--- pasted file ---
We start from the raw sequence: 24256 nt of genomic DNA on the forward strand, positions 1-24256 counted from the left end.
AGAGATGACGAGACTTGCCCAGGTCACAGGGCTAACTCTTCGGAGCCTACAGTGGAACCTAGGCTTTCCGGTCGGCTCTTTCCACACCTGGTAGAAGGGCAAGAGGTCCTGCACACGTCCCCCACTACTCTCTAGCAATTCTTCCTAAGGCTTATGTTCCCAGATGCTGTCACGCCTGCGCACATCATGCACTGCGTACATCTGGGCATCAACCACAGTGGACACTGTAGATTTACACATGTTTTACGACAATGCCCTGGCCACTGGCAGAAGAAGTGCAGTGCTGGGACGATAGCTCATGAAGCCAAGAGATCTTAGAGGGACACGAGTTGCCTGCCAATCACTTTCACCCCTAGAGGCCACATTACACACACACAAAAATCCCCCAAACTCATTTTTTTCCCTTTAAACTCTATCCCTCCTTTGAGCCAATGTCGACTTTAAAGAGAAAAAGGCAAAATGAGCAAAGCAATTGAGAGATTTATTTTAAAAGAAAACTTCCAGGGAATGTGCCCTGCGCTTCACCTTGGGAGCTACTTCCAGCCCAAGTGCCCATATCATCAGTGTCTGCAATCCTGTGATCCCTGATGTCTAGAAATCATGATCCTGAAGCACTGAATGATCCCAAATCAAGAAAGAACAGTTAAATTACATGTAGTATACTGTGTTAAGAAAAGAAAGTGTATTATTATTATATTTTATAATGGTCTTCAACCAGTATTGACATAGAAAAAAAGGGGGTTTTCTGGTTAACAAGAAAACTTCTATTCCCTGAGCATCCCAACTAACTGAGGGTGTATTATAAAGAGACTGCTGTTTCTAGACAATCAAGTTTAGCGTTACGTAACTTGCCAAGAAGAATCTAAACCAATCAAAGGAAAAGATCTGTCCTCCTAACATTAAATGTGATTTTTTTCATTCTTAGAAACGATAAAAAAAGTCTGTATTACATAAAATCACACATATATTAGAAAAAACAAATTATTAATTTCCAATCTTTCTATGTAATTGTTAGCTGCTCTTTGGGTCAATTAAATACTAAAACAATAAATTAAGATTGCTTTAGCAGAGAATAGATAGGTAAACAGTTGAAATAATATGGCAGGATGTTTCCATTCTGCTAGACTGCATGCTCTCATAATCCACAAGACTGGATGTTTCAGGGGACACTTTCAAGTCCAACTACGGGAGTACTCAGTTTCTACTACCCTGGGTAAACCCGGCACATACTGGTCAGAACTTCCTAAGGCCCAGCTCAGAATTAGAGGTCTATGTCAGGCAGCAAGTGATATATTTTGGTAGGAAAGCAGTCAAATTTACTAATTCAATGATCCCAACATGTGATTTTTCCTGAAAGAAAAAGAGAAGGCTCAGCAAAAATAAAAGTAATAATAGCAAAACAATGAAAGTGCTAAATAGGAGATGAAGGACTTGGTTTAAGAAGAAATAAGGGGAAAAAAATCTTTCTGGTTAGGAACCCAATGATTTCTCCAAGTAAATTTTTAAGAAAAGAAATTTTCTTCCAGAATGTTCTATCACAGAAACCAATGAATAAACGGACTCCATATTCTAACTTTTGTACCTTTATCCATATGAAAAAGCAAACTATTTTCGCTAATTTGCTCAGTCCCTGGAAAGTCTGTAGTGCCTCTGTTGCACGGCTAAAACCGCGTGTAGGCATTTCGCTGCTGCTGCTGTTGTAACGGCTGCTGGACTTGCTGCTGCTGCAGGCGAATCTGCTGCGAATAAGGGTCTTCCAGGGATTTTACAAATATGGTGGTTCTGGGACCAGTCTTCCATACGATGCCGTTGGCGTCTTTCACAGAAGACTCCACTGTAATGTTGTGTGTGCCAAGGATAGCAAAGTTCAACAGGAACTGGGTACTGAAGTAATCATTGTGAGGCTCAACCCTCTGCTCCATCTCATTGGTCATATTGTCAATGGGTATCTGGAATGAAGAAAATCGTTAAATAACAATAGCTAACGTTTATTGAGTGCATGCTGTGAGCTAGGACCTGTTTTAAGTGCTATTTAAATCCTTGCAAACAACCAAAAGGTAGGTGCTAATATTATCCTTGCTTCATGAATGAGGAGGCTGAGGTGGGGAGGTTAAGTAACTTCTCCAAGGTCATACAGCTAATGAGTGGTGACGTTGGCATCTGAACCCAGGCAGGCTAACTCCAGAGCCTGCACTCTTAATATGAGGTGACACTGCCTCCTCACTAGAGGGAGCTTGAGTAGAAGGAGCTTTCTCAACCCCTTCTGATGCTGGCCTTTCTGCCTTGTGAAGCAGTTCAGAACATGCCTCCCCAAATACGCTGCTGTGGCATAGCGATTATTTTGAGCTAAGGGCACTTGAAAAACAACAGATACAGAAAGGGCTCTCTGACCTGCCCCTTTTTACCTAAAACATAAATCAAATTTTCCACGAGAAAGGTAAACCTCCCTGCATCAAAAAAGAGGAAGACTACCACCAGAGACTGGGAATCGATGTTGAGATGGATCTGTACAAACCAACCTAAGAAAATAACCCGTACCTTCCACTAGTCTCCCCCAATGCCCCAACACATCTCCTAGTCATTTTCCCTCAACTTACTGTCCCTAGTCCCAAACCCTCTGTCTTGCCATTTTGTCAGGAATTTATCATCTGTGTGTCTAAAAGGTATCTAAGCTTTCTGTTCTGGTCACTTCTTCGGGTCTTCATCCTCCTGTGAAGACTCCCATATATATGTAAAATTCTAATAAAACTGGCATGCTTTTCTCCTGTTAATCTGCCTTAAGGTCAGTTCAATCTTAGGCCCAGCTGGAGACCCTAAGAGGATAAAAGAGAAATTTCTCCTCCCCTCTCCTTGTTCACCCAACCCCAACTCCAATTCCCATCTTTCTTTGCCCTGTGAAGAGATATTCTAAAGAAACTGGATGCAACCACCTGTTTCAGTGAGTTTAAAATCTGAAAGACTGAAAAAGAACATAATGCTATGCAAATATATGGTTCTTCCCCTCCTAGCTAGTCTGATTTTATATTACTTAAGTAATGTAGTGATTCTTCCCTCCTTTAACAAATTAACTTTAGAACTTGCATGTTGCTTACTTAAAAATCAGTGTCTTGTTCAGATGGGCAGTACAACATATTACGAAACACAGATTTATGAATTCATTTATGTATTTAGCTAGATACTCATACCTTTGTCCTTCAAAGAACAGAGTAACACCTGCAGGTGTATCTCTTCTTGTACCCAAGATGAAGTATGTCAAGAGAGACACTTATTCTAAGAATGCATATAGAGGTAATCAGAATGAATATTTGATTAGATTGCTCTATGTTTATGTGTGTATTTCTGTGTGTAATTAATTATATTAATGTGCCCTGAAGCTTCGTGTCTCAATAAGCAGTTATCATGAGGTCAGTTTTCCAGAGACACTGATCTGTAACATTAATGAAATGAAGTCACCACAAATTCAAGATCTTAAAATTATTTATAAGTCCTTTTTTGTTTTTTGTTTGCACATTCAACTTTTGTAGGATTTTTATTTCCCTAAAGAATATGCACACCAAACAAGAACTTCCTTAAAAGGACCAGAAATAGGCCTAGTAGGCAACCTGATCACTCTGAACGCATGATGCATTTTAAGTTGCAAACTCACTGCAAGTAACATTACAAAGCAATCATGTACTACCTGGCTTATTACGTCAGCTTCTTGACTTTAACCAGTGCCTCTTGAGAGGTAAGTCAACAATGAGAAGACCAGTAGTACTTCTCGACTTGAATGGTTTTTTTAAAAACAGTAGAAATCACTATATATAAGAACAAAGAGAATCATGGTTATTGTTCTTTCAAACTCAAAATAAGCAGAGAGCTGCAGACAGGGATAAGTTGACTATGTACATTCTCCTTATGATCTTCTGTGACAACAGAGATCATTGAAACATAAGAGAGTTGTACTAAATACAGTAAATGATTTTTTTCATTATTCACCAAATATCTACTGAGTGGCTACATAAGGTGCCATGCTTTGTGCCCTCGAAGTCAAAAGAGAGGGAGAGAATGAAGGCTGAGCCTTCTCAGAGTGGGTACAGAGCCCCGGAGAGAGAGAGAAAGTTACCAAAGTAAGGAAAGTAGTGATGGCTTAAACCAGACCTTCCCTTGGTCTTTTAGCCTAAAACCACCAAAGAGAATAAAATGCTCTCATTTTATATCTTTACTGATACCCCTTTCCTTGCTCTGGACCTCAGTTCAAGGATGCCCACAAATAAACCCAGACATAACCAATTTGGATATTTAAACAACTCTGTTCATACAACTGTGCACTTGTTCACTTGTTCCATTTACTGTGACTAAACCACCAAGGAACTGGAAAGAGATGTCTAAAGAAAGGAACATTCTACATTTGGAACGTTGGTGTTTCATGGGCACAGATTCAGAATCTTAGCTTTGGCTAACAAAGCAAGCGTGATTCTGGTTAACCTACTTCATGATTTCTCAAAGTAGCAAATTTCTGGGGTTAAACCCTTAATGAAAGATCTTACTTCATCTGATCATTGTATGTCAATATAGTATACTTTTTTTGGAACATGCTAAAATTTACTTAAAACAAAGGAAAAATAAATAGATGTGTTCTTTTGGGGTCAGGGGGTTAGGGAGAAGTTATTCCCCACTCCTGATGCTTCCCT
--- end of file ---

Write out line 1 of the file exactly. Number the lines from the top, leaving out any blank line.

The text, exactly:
We start from the raw sequence: 24256 nt of genomic DNA on the forward strand, positions 1-24256 counted from the left end.